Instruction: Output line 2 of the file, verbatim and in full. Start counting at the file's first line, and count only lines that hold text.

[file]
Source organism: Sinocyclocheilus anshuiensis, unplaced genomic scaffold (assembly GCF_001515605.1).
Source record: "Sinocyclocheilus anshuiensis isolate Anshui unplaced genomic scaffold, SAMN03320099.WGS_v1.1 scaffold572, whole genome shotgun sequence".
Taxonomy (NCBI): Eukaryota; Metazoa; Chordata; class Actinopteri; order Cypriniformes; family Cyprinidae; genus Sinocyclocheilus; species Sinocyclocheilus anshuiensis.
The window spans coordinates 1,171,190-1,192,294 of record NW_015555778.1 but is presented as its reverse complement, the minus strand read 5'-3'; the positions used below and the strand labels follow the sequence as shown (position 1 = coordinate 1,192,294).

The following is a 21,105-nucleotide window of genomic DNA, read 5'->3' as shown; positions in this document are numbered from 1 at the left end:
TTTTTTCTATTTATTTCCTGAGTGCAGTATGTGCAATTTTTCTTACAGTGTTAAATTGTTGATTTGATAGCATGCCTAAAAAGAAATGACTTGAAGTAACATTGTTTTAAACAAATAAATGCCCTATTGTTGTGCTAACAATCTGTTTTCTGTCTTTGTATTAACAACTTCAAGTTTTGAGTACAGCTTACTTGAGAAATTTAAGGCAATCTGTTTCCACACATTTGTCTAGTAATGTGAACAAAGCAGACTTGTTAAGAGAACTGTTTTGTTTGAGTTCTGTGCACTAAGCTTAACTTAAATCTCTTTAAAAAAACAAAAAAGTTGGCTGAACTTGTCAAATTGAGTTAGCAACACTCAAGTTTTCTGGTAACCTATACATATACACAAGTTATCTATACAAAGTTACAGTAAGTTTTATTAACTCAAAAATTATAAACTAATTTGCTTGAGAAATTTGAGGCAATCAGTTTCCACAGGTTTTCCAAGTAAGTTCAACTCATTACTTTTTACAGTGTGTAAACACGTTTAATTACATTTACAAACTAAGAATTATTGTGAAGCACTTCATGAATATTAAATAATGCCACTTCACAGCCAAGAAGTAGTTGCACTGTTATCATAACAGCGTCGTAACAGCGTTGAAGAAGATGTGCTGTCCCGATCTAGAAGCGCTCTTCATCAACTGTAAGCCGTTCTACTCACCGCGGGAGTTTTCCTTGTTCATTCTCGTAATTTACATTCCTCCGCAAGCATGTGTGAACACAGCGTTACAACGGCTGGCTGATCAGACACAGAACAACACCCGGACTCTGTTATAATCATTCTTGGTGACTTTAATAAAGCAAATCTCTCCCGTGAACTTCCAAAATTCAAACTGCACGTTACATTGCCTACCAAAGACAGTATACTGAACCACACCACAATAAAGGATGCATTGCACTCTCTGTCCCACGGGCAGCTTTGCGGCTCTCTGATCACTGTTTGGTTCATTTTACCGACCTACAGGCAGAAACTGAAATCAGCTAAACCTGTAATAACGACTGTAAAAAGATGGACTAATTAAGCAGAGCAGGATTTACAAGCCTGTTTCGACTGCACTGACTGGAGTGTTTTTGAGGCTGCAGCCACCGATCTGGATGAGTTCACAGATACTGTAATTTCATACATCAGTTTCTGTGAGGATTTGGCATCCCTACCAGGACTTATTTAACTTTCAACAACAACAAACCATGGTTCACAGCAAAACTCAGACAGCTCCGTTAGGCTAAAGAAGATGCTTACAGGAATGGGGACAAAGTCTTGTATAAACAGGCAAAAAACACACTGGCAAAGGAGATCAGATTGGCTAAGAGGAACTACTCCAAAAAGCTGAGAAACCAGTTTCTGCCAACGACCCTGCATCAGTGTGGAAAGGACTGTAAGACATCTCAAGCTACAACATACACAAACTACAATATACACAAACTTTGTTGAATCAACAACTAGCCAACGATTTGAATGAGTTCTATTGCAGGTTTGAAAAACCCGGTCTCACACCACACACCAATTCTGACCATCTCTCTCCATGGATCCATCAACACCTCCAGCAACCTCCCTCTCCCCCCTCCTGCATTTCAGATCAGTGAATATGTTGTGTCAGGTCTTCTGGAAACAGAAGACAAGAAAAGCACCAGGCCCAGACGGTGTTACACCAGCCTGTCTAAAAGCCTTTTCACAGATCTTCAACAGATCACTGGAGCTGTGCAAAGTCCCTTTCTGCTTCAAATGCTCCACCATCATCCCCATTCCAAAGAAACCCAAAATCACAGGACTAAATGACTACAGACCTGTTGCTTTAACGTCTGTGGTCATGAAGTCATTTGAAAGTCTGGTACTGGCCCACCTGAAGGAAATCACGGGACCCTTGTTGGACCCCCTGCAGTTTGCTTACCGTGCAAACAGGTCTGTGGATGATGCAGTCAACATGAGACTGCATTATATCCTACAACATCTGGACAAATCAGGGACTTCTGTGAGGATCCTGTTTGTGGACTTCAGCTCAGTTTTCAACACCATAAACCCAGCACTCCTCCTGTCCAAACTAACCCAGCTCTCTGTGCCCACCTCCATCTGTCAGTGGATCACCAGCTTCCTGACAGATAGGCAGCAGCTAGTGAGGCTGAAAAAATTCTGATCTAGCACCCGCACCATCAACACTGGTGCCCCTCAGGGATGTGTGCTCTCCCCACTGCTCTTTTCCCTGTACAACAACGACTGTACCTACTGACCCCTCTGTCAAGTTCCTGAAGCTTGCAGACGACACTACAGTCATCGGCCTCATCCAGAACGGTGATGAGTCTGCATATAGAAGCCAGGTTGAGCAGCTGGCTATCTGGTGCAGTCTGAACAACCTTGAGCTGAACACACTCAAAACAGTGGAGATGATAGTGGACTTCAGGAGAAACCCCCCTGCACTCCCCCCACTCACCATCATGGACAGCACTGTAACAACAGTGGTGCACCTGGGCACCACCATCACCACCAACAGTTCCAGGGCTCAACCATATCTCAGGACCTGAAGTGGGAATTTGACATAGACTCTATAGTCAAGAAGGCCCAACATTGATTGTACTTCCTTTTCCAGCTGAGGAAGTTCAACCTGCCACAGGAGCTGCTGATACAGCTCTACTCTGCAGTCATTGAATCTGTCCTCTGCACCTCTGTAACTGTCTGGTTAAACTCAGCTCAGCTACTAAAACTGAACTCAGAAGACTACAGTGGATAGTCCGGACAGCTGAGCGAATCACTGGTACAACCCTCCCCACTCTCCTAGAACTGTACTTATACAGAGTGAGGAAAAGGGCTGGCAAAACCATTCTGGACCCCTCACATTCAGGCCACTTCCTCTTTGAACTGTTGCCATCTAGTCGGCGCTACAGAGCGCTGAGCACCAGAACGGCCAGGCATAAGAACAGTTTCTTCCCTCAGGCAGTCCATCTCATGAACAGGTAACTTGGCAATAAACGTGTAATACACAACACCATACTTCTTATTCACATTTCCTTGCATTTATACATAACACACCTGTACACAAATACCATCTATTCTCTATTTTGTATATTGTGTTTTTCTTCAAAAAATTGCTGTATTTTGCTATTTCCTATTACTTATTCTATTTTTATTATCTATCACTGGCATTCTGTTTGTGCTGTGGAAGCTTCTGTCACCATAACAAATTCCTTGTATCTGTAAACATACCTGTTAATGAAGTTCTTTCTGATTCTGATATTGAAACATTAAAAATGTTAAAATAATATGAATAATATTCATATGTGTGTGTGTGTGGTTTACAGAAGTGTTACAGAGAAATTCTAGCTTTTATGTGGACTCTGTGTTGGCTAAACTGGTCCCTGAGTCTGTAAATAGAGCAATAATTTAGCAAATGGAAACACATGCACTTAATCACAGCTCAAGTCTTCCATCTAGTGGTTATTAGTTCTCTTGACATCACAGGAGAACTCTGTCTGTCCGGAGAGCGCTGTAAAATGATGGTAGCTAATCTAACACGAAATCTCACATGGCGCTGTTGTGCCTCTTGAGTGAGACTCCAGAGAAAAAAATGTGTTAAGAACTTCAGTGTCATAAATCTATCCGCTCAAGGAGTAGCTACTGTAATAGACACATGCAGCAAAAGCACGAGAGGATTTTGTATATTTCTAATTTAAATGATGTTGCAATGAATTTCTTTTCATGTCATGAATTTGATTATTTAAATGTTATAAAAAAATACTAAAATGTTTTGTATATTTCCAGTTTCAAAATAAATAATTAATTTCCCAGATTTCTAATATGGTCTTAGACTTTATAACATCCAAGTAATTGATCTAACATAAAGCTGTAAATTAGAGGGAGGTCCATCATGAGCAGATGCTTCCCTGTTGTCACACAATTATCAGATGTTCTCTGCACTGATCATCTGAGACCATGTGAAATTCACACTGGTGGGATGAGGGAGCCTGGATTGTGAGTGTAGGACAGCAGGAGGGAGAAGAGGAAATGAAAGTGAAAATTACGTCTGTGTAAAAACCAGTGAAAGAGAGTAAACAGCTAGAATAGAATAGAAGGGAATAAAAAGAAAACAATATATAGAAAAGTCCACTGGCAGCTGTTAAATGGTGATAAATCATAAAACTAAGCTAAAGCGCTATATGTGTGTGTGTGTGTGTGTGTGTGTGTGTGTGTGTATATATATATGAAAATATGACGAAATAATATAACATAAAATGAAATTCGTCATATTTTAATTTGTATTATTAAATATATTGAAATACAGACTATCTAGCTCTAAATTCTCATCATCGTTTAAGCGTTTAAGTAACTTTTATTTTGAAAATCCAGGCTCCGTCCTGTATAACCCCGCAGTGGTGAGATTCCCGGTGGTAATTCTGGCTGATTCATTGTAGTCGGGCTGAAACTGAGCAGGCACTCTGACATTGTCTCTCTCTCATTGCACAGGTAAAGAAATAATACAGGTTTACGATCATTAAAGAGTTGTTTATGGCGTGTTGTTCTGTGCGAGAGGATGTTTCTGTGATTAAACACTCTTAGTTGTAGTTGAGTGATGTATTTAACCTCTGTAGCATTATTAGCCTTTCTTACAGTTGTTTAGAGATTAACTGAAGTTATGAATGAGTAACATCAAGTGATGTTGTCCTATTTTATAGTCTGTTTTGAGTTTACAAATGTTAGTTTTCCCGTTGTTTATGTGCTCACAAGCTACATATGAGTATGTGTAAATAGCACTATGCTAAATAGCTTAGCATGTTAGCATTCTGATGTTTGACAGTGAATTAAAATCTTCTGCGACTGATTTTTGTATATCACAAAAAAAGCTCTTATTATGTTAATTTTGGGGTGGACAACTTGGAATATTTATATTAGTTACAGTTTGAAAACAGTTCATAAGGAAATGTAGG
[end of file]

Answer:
Source record: "Sinocyclocheilus anshuiensis isolate Anshui unplaced genomic scaffold, SAMN03320099.WGS_v1.1 scaffold572, whole genome shotgun sequence".